Are You Depressed?
Treatment, Part Four of Four

by Dr. Dorree Lynn

The other day, I answered the phone. A young woman I had not spoken with for over ten years was on the other end. "Dorree," she said. "My friend is in trouble and needs help. He doesn't want to talk to anyone, but I convinced him he would get along with you. I know you are not taking on new clients. But, will you see my friend for an evaluation, and try to match him with someone who is right for him?"

 At that moment I couldn't imagine seeing one more person, even briefly, so of course, I answered, "Yes." If someone was ready to seek help and had already turned to a friend, "no" was not in my vocabulary. Maybe one more troubled person could find the help they sought.

In most cases, depression is treatable and defeatable, but not by oneself. If you are suffering from depression, get help. If you are too blue to move, do what this young man did, ask a friend for help. Sometimes one can become such a total couch potato that moving seems an impossible task. If the rut hits your gut and the groove isn't smooth, don't be prideful. Tell someone you trust, that you need their help. Whatever you do, don't let foolish pride keep you from getting the help you deserve.

As a friend or loved one, the most important thing you can do for someone who is depressed is to help him or her get appropriate diagnosis and treatment. As with the young woman who called me, this may involve some time and effort on your part. You may have to be the one who does the listening, the research, and make the first phone call. You may also need to involve yourself in encouraging the depressed person not only to seek professional help but also to stay in treatment once it begins.

Your own patience may be pushed to your limits as you offer emotional support to someone who may seem ungrateful or act like a needy sponge soaking you dry. Your understanding, affection and encouragement may be required, and after a while you may not want to give it. Engaging a depressed person in conversation or activities can be hard work. If you get close enough to make a difference, the depressed person may get frightened and turn on you. And, there you are, feeling unfairly punished merely for doing a good deed. Your natural instinct is probably to swat the offender or to walk away. Don't, at least not yet.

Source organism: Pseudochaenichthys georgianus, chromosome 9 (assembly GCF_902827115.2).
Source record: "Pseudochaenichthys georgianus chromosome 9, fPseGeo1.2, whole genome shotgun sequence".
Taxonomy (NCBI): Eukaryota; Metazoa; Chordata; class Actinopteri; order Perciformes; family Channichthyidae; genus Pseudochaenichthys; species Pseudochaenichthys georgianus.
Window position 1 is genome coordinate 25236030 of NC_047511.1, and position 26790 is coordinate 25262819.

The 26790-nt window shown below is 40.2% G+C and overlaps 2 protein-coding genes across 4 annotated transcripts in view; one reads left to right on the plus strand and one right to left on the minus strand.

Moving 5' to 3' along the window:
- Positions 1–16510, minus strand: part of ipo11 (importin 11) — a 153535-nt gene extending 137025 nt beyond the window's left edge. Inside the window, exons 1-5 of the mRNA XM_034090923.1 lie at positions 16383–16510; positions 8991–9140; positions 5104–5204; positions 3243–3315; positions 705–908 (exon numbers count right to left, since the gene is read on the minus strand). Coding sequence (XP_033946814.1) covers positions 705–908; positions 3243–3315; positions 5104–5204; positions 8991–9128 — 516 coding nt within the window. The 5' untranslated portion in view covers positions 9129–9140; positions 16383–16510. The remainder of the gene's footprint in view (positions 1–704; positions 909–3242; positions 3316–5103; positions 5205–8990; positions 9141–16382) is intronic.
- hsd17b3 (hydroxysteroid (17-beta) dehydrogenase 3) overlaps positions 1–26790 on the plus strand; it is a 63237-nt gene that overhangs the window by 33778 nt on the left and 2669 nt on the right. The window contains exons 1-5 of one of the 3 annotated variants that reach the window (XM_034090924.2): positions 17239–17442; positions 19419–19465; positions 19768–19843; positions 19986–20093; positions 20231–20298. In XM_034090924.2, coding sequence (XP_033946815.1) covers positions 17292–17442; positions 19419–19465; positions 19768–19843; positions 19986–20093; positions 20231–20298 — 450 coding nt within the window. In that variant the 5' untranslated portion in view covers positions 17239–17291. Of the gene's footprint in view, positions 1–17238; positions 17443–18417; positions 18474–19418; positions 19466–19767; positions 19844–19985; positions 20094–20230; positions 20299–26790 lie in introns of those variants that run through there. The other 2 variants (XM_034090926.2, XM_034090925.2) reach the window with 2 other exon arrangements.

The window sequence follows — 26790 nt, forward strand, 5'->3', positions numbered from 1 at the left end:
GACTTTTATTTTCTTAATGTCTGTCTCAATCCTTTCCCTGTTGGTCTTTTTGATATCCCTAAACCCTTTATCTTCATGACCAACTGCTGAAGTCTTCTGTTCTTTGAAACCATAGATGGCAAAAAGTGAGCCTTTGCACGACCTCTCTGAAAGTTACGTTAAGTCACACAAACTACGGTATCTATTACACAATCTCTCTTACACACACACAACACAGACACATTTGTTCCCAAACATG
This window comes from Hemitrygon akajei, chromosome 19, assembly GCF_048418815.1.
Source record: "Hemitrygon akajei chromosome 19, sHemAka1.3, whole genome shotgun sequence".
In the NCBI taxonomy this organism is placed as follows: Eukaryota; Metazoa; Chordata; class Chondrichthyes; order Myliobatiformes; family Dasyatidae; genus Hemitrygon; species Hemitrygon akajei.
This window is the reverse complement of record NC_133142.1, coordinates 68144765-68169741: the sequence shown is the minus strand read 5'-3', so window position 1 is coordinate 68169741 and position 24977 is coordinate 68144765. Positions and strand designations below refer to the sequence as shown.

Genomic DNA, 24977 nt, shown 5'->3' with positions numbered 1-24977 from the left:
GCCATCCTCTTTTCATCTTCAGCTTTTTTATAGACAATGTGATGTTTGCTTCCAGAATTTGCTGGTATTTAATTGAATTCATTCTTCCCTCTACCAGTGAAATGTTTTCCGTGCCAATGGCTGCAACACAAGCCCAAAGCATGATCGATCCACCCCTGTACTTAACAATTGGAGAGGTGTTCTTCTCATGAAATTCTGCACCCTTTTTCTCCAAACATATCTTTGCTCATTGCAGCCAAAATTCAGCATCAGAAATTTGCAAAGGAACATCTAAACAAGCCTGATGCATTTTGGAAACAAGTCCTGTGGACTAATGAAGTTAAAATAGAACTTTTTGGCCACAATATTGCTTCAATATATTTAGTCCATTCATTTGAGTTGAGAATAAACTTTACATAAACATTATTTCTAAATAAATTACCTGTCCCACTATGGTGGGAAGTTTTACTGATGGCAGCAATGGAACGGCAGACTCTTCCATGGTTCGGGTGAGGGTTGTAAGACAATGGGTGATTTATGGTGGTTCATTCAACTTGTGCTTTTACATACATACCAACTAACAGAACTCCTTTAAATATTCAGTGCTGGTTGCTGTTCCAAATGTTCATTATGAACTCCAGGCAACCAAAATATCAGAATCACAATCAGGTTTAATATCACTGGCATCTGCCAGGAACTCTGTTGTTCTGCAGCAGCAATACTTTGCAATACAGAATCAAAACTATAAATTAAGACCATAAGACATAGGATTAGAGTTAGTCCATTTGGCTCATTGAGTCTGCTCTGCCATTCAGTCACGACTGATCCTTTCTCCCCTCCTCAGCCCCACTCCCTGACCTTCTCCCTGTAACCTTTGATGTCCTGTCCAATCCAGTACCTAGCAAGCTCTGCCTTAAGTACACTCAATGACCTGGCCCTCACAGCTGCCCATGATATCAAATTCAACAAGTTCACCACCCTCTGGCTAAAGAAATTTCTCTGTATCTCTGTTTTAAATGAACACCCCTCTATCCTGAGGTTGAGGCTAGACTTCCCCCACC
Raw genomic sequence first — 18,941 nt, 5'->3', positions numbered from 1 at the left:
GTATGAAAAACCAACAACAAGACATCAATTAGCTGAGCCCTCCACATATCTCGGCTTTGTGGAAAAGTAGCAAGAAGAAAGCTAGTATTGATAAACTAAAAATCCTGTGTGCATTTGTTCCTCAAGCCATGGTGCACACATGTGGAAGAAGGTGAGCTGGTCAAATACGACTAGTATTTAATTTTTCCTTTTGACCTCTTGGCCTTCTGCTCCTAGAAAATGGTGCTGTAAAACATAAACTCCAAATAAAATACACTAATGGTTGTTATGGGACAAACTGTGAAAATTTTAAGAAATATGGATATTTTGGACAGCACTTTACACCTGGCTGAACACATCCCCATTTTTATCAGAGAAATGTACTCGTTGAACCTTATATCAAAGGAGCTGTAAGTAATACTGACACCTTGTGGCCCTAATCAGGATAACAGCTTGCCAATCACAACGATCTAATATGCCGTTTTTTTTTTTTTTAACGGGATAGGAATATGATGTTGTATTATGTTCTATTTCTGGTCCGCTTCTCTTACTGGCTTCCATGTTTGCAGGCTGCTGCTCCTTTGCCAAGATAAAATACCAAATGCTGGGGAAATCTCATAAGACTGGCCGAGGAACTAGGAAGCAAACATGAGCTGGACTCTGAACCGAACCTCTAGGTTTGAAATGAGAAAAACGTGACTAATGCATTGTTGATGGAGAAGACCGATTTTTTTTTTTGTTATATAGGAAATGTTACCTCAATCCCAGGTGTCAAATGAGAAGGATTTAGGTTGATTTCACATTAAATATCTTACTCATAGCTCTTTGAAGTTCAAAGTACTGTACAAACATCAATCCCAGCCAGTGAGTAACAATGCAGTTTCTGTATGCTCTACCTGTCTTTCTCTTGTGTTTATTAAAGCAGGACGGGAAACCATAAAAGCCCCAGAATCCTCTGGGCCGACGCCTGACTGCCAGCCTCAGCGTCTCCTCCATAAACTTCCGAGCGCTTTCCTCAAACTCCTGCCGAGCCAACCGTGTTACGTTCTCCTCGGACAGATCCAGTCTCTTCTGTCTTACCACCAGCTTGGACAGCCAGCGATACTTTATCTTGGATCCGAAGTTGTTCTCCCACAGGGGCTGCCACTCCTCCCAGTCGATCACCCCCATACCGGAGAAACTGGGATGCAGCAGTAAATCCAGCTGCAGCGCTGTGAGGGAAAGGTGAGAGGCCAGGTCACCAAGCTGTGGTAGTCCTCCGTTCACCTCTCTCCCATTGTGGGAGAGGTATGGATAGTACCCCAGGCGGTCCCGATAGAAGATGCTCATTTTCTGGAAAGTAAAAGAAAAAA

Believing one's condition is incurable is often a part of the hopelessness that accompanies depression. As with many of life's troubling situations, the sooner the treatment, the better and the greater the likelihood of preventing serious recurrences. Treatment will not eliminate life's inevitable stresses and ups and downs: but it can teach you tools to manage tough challenges and lead to experiencing greater enjoyment.

When you're depressed, first and foremost get a thorough physical examination and make sure to eliminate any possible physical cause. If the depressed episode is sudden, seek to discover the precipitating event. Did something recent, such as the loss of a love, a job rejection, a move or a divorce or death, just occur? In these cases, depression is a natural and normal response to difficult life events.

Even if no obvious cause is found, your options are many. Psychotherapy, medication, or a combination of both may help you get your feet back under you. Joining a support group can help. If you are spiritually inclined, follow that path. Other possibilities that can help may include acupuncture, yoga, exercise, change of diet, biofeedback, massage and numerous other alternative directions. If you are alone, are you lonely? If you are in a significant relationship, is it going well? Be curious about yourself and your life.

When you do seek help, make sure you find someone of good will and someone whom you trust. Don't expect instant cures. And, if you enter therapy, don't be surprised if you feel worse for a short time before you feel better. Talking about what is troubling you can bring instant relief or temporarily plunge you into deeper despair. Tears can be good. The human body contains nothing that is not useful. Therefore, we are supposed to cry at appropriate times. Grieving tears cleanse and heal.

I wish I had a magic wand that I could wave and fulfill wishes such as the one someone recently requested. "Can you cure me in 45 minutes?" he said. I laughed and answered. "If I could, I would be a zillionaire and life would look very different for all. No, the best I can do is to begin to know you. Together we will walk you out of the wilderness you are now in. and in order to that, I need your help. Please, reach out your hand."

This column is for you,


Dorree Lynn, PH.D
Dr. Dorree Lynn, author of the forthcoming book Getting Sane Without Going Crazy, is a noted speaker, columnist, and practicing psychologist. Visit her at